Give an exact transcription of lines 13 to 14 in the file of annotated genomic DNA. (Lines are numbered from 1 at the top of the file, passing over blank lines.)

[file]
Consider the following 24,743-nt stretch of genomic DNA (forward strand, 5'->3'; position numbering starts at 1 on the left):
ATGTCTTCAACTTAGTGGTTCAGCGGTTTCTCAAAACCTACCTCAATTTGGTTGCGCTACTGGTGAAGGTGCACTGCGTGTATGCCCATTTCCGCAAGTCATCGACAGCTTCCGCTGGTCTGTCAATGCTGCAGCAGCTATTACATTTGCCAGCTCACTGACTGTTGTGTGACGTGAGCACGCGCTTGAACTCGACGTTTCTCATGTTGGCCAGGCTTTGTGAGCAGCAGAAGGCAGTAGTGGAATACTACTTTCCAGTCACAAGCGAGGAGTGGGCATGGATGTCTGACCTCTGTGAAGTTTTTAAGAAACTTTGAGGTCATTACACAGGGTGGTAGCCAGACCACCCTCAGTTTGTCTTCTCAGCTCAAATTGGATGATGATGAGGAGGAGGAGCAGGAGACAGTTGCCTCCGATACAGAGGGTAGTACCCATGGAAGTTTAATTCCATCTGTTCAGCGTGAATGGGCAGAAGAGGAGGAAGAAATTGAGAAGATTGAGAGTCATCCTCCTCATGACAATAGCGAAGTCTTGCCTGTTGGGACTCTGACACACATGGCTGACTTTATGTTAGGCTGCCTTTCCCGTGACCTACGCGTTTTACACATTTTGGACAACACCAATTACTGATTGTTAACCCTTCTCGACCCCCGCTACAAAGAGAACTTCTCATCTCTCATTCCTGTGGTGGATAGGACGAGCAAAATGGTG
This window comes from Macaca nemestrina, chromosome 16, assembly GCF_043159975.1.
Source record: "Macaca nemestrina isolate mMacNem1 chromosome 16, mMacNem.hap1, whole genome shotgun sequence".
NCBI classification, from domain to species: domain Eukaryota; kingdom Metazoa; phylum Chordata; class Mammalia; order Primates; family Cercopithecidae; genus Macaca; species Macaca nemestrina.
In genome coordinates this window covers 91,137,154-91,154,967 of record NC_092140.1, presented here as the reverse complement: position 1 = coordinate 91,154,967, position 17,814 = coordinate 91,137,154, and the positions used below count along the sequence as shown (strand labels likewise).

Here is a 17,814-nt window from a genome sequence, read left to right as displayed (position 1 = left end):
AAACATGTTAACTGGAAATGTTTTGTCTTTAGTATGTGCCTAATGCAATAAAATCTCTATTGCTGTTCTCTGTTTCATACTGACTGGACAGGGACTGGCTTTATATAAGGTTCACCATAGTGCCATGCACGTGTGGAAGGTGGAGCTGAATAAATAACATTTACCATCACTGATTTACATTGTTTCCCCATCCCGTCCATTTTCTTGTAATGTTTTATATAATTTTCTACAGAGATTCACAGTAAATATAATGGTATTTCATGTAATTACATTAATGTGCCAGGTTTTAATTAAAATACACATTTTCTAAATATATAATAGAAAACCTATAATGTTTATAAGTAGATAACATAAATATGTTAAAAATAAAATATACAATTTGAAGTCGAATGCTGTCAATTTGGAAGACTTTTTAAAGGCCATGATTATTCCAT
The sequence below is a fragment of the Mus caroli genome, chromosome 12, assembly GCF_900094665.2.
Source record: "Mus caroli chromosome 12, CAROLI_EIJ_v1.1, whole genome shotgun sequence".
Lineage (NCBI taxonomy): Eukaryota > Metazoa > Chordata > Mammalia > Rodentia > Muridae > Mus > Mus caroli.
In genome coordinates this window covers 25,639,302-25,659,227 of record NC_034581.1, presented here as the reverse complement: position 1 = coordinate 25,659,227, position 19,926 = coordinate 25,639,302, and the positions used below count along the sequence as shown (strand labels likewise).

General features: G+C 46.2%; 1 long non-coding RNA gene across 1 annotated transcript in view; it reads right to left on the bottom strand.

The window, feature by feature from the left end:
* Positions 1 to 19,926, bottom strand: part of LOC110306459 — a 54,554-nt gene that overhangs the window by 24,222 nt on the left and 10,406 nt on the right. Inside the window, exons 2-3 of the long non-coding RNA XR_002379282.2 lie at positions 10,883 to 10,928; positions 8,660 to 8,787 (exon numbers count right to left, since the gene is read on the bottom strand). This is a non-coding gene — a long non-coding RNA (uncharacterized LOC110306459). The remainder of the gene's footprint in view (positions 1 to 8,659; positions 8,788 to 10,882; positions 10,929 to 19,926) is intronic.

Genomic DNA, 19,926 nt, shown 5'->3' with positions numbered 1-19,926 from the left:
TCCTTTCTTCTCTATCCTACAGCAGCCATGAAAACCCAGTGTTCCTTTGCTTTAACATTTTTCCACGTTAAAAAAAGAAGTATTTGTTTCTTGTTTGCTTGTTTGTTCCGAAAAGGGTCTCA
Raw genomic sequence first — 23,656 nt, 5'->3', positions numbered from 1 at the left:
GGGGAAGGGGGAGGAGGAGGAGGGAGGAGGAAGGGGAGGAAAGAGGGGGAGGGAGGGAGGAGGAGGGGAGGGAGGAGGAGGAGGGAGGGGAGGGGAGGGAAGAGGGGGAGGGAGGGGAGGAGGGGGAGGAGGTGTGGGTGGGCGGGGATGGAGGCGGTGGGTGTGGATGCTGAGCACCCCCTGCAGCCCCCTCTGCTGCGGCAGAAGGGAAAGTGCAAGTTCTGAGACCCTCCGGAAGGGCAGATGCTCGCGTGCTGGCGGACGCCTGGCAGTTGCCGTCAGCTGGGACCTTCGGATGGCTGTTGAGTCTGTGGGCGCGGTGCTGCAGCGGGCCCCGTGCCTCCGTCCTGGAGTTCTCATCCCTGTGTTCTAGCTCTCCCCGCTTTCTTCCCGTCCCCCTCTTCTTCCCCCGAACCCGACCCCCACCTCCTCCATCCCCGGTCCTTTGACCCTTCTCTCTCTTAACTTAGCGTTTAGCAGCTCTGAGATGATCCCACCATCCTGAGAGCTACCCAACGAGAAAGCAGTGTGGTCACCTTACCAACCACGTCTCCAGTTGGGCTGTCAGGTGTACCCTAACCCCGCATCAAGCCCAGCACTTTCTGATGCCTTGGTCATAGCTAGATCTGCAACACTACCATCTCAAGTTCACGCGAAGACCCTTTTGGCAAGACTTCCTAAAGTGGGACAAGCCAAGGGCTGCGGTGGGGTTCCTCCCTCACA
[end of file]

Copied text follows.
General features: G+C 46.2%; 1 long non-coding RNA gene across 1 annotated transcript in view; it reads right to left on the bottom strand.

The window, feature by feature from the left end: